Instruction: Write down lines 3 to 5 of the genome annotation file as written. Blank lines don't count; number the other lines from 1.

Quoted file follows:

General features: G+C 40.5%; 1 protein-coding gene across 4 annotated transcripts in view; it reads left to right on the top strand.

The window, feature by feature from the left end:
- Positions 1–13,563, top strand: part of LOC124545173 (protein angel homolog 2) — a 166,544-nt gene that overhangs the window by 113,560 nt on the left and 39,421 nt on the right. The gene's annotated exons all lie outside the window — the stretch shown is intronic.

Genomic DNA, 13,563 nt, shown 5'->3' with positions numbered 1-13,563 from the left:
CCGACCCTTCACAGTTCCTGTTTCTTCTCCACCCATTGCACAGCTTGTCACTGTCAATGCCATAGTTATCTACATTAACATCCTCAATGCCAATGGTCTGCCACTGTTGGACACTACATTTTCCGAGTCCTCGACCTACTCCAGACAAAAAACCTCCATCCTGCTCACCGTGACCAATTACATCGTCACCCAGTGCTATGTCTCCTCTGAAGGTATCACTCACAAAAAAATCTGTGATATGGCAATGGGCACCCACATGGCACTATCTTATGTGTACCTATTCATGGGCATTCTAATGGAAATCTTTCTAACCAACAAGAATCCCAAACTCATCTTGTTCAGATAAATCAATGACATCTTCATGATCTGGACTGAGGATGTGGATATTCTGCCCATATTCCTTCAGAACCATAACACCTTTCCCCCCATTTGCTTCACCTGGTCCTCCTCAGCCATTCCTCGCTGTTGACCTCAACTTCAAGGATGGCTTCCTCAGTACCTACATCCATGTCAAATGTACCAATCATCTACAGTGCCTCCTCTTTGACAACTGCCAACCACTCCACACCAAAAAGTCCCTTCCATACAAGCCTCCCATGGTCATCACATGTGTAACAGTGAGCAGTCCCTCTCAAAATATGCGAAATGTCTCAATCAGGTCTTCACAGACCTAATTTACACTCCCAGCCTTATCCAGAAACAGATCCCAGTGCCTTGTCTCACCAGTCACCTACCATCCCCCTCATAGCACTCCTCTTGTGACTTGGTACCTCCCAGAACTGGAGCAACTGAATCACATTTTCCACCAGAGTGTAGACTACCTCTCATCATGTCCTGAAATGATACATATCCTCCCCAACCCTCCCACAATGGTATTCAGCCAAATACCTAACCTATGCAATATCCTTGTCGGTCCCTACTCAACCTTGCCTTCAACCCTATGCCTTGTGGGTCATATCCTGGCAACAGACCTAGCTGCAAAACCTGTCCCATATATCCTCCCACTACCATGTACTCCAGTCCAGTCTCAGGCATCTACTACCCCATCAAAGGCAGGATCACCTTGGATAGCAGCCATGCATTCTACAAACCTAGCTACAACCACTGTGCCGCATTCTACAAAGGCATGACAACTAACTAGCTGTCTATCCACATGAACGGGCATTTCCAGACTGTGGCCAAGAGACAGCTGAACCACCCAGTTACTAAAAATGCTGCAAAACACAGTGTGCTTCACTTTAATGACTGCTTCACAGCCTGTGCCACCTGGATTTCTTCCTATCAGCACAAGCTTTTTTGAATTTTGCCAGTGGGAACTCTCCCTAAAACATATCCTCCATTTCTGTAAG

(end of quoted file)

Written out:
- Positions 1–13,563, top strand: part of LOC124545173 (protein angel homolog 2) — a 166,544-nt gene that overhangs the window by 113,560 nt on the left and 39,421 nt on the right. The gene's annotated exons all lie outside the window — the stretch shown is intronic.

Genomic DNA, 13,563 nt, shown 5'->3' with positions numbered 1-13,563 from the left:
CCGACCCTTCACAGTTCCTGTTTCTTCTCCACCCATTGCACAGCTTGTCACTGTCAATGCCATAGTTATCTACATTAACATCCTCAATGCCAATGGTCTGCCACTGTTGGACACTACATTTTCCGAGTCCTCGACCTACTCCAGACAAAAAACCTCCATCCTGCTCACCGTGACCAATTACATCGTCACCCAGTGCTATGTCTCCTCTGAAGGTATCACTCACAAAAAAATCTGTGATATGGCAATGGGCACCCACATGGCACTATCTTATGTGTACCTATTCATGGGCATTCTAATGGAAATCTTTCTAACCAACAAGAATCCCAAACTCATCTTGTTCAGATAAATCAATGACATCTTCATGATCTGGACTGAGGATGTGGATATTCTGCCCATATTCCTTCAGAACCATAACACCTTTCCCCCCATTTGCTTCACCTGGTCCTCCTCAGCCATTCCTCGCTGTTGACCTCAACTTCAAGGATGGCTTCCTCAGTACCTACATCCATGTCAAATGTACCAATCATCTACAGTGCCTCCTCTTTGACAACTGCCAACCACTCCACACCAAAAAGTCCCTTCCATACAAGCCTCCCATGGTCATCACATGTGTAACAGTGAGCAGTCCCTCTCAAAATATGCGAAATGTCTCAATCAGGTCTTCACAGACCTAATTTACACTCCCAGCCTTATCCAGAAACAGATCCCAGTGCCTTGTCTCACCAGTCACCTACCATCCCCCTCATAGCACTCCTCTTGTGACTTGGTACCTCCCAGAACTGGAGCAACTGAATCACATTTTCCACCAGAGTGTAGACTACCTCTCATCATGTCCTGAAATGATACATATCCTCCCCAACCCTCCCACAATGGTATTCAGCCAAATACCTAACCTATGCAATATCCTTGTCGGTCCCTACTCAACCTTGCCTTCAACCCTATGCCTTGTGGGTCATATCCTGGCAACAGACCTAGCTGCAAAACCTGTCCCATATATCCTCCCACTACCATGTACTCCAGTCCAGTCTCAGGCATCTACTACCCCATCAAAGGCAGGATCACCTTGGATAGCAGCCATGCATTCTACAAACCTAGCTACAACCACTGTGCCGCATTCTACAAAGGCATGACAACTAACTAGCTGTCTATCCACATGAACGGGCATTTCCAGACTGTGGCCAAGAGACAGCTGAACCACCCAGTTACTAAAAATGCTGCAAAACACAGTGTGCTTCACTTTAATGACTGCTTCACAGCCTGTGCCACCTGGATTTCTTCCTATCAGCACAAGCTTTTTTGAATTTTGCCAGTGGGAACTCTCCCTAAAACATATCCTCCATTTCTGTAAG